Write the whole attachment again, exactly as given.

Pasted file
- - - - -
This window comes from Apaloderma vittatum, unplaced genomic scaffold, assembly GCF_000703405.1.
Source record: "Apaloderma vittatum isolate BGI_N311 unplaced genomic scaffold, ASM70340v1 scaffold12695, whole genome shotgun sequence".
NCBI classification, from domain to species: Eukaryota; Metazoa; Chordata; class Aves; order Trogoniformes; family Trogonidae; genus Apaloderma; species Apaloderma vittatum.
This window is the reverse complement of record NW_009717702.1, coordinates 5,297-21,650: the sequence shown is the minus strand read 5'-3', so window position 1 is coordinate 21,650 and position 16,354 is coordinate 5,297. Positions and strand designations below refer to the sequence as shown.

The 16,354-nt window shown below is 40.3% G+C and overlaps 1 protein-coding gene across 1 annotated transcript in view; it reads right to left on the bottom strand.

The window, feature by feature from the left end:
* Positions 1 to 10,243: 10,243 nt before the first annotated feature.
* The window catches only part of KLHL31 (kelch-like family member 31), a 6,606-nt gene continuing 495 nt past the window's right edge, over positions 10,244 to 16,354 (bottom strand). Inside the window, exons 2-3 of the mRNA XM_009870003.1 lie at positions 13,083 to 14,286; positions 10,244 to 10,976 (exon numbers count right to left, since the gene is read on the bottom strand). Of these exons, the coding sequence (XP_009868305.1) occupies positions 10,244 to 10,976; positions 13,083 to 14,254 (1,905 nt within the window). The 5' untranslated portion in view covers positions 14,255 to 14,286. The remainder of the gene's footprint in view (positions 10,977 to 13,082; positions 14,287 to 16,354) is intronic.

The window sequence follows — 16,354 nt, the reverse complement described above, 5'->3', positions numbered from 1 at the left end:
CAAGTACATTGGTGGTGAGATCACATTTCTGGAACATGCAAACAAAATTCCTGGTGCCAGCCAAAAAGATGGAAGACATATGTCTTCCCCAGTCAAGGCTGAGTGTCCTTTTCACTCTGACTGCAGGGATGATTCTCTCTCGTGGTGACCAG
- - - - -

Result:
This window comes from Apaloderma vittatum, unplaced genomic scaffold, assembly GCF_000703405.1.
Source record: "Apaloderma vittatum isolate BGI_N311 unplaced genomic scaffold, ASM70340v1 scaffold12695, whole genome shotgun sequence".
NCBI classification, from domain to species: Eukaryota; Metazoa; Chordata; class Aves; order Trogoniformes; family Trogonidae; genus Apaloderma; species Apaloderma vittatum.
This window is the reverse complement of record NW_009717702.1, coordinates 5,297-21,650: the sequence shown is the minus strand read 5'-3', so window position 1 is coordinate 21,650 and position 16,354 is coordinate 5,297. Positions and strand designations below refer to the sequence as shown.

The 16,354-nt window shown below is 40.3% G+C and overlaps 1 protein-coding gene across 1 annotated transcript in view; it reads right to left on the bottom strand.

The window, feature by feature from the left end:
* Positions 1 to 10,243: 10,243 nt before the first annotated feature.
* The window catches only part of KLHL31 (kelch-like family member 31), a 6,606-nt gene continuing 495 nt past the window's right edge, over positions 10,244 to 16,354 (bottom strand). Inside the window, exons 2-3 of the mRNA XM_009870003.1 lie at positions 13,083 to 14,286; positions 10,244 to 10,976 (exon numbers count right to left, since the gene is read on the bottom strand). Of these exons, the coding sequence (XP_009868305.1) occupies positions 10,244 to 10,976; positions 13,083 to 14,254 (1,905 nt within the window). The 5' untranslated portion in view covers positions 14,255 to 14,286. The remainder of the gene's footprint in view (positions 10,977 to 13,082; positions 14,287 to 16,354) is intronic.

The window sequence follows — 16,354 nt, the reverse complement described above, 5'->3', positions numbered from 1 at the left end:
CAAGTACATTGGTGGTGAGATCACATTTCTGGAACATGCAAACAAAATTCCTGGTGCCAGCCAAAAAGATGGAAGACATATGTCTTCCCCAGTCAAGGCTGAGTGTCCTTTTCACTCTGACTGCAGGGATGATTCTCTCTCGTGGTGACCAG